Trustee Splonskowski expressed that she was concerned as well because the Sub-committee on Trustees was eliminated without any discussion. She questioned the rationale for eliminating the committee? Chair Choate commented that with the addition of the Advancement and Technology Committees, the work of the Sub-committee on Trustees, including the recommendation for a Board retreat/self-assessment, would be forwarded to the Executive Committee.
Trustee Luoma explained that he felt that a smaller Executive Committee would have less power. Trustee Erickson commented that some limitation in the number of committees was necessary so that there would be fewer and more efficient meetings. With respect to the issue of the Chair appointing committees - the Chair serves for one year. In addition, the Board could override the Chair on any issue with a simple majority vote. Chair Choate asked General Counsel Gail Olson to explain the issues with having a smaller Executive Committee.
Counsel Olson explained that the issue is the impact of the size of the Executive Committee on what constitutes a quorum of the Committee. The smaller the Committee the smaller the quorum. A four-member committee has a quorum of three and the likelihood of three people having ad hoc discussions and representing a quorum is greater.
Trustee Dusek asked if adding two more members for a total of six would satisfy the quorum issues. The two additional members would be at-large appointments by the Chair. Trustee Vekich noted that the original discussion at the Executive Committee meeting related to the addition of two more standing committees, and that standing committee chairs are members of the Executive Committee which would make for a total of nine members of the Executive Committee. Trustee Vekich explained that the Executive Committee has no power. The only reason it exists is for emergency powers in lieu of a Board meeting, and traditionally it was set up to review the board meeting agenda. Trustee Vekich continued that the meeting agenda could be reviewed by the Chair and the Chancellor in consultation with the committee chairs. Perhaps there should not be an Executive Committee, as a true Executive Committee operates with the power of the Board in its absence.
Trustee Erickson commented that it is more convenient to review the agenda during the Executive Committee. He supported the addition of two more Trustees to the Executive Committee for a total of six.
Trustee Vekich commented that discussions at the Executive Committee meetings should be limited to the posted agenda items. Trustee Splonskowski commented that the Executive Committee's charge is to deal with matters in the absence of the Board, and that includes setting the monthly board meeting agenda.
Chair Choate suggested that the Chair and Vice Chair could name two at-large members in addition to the chair, vice chair, treasurer, and former chair of the Board if that person continues to serve. Trustee Dotson observed that over the years the Executive Committee has discussed significantly more than the items listed on the meeting agenda, and that attendance at Executive Committee meetings is very high because of these discussions.
Trustee Redlinger commented that he also believes that the Executive Committee meetings have gotten out of hand. It should not be necessary for 13 or 14 Trustees to attend the Executive Committee meetings in order to stay informed of issues. This is costly and does not send the right message to students and presidents. Trustee Luoma noted that the charge of the Executive Committee for emergency issues is appropriate. He said he was unsure whether there was a need to have regularly scheduled monthly Executive Committee meetings. The chairs of the committees work with the senior staff member to develop their committee's agenda. The Executive Committee usually approves the amount of time allotted for each committee meeting. He envisioned a more effective use of the Executive Committee by limiting its meetings to dealing with special or emergency issues. Trustee Brataas commented that she would be reluctant to not have regularly scheduled meetings of the Executive Committee. She continued that the discussions at the Executive Committee are meaningful and pertinent to the issues on the agenda.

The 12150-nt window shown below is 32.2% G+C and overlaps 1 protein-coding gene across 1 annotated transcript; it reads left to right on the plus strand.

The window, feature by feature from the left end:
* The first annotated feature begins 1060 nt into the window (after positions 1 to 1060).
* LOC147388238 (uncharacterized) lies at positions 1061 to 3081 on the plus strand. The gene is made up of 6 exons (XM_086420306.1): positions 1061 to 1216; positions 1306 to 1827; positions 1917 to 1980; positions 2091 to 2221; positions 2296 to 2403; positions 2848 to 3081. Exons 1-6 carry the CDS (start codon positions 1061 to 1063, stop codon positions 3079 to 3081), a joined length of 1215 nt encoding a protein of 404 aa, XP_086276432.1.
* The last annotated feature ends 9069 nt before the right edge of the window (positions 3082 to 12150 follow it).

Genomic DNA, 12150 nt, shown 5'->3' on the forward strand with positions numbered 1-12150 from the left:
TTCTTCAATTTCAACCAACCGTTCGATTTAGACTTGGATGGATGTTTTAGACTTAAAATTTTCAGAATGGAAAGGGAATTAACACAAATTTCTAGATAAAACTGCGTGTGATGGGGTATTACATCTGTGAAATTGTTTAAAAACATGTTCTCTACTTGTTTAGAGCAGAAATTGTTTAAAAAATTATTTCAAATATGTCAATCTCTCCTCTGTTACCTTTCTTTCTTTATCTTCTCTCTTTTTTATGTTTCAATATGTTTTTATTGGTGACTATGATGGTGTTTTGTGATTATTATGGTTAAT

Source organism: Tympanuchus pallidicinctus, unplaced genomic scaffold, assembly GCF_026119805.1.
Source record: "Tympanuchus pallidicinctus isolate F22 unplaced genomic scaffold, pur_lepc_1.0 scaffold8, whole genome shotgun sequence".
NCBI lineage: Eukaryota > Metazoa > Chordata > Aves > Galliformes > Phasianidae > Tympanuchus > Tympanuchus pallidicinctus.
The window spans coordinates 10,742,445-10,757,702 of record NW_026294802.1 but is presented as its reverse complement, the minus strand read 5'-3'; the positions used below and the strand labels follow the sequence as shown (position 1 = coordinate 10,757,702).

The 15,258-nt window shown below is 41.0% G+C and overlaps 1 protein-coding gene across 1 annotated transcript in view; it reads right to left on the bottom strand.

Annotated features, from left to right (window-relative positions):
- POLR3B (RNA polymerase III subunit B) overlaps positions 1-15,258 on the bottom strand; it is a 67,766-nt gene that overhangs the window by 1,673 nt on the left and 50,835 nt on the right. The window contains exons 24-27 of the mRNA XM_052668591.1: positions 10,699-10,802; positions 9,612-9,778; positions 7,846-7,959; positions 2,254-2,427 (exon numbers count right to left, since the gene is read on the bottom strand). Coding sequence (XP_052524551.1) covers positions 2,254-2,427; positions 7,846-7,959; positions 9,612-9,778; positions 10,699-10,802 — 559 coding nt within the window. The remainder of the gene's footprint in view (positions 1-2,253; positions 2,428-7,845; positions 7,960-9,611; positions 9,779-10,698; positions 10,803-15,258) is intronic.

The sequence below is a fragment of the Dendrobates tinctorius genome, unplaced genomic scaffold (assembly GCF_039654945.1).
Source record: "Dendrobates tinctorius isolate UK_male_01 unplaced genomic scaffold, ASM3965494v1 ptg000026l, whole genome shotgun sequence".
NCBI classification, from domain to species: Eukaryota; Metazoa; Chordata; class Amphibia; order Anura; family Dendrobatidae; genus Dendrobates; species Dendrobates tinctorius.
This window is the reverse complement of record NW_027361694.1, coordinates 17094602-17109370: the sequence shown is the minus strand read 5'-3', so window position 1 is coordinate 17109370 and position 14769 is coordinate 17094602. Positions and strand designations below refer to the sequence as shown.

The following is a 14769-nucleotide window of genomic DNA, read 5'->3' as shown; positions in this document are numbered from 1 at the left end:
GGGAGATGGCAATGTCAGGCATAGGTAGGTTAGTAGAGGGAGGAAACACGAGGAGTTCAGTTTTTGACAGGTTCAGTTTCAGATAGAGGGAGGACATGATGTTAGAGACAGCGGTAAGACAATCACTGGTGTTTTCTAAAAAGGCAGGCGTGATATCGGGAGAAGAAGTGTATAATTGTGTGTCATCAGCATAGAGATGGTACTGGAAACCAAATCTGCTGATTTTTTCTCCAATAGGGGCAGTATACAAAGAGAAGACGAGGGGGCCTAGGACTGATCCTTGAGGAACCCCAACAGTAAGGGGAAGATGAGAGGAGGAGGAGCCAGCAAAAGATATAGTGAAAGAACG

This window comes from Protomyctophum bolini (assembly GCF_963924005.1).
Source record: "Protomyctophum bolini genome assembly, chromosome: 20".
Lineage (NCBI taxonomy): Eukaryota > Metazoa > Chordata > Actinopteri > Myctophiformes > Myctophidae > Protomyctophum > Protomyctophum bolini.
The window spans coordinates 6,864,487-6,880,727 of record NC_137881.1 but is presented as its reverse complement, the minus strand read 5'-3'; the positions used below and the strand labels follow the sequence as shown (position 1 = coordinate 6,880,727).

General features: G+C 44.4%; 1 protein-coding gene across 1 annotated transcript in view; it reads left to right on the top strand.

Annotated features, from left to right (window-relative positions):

Responding to a question about whether meetings could be held via conference calls, Counsel Olson replied that telephone meetings of public bodies are not condoned under the Minnesota Open Meeting Law. The Board may have televised meetings but they are cumbersome to conduct. Trustee Splonskowski noted that there have been extensive discussions during the Executive Committee meetings and that if people are not present then they miss the discussion. One solution to this issue would be to make attendance mandatory at the Executive Committee meetings or limit the discussions to the published agenda items and have more substantive discussions at the other committee meetings.
Trustee Antell recalled that he answered "yes" when the Trustee Candidate Advisory Committee asked him if he would be willing to "spend at least three days a month working for the people of Minnesota." Three days, one Executive Committee and two-day Board meetings, are not much to ask of a group of citizens who have committed themselves to serve as Trustees. Trustee Antell continued that he thought the work of the Sub-committee on Trustees, especially the orientation sessions, was important and that he hopes that the Executive Committee will not abandon the work. Trustee Antell suggested that the Board examine its management structure, including the committee structures.
Trustee Brataas commented that she believes that the MnSCU Board has evolved since its inception from a "rubber stamp Board" to a Board where the Trustees have an expertise in their area and take the time to understand the issues.
Trustee Vekich remarked that the philosophical discussion relates to whether or not the Executive Committee has authority and the consensus of the Board has been that the Executive Committee has no authority to act unless it uses its emergency power. He continued that this is a new time, new era, new leadership under a strong chancellor system. The Board needs to trust its officers and leadership in order to go forward. Trustee Vekich commented that the Board needs to have a philosophical discussion about the role of the Executive Committee.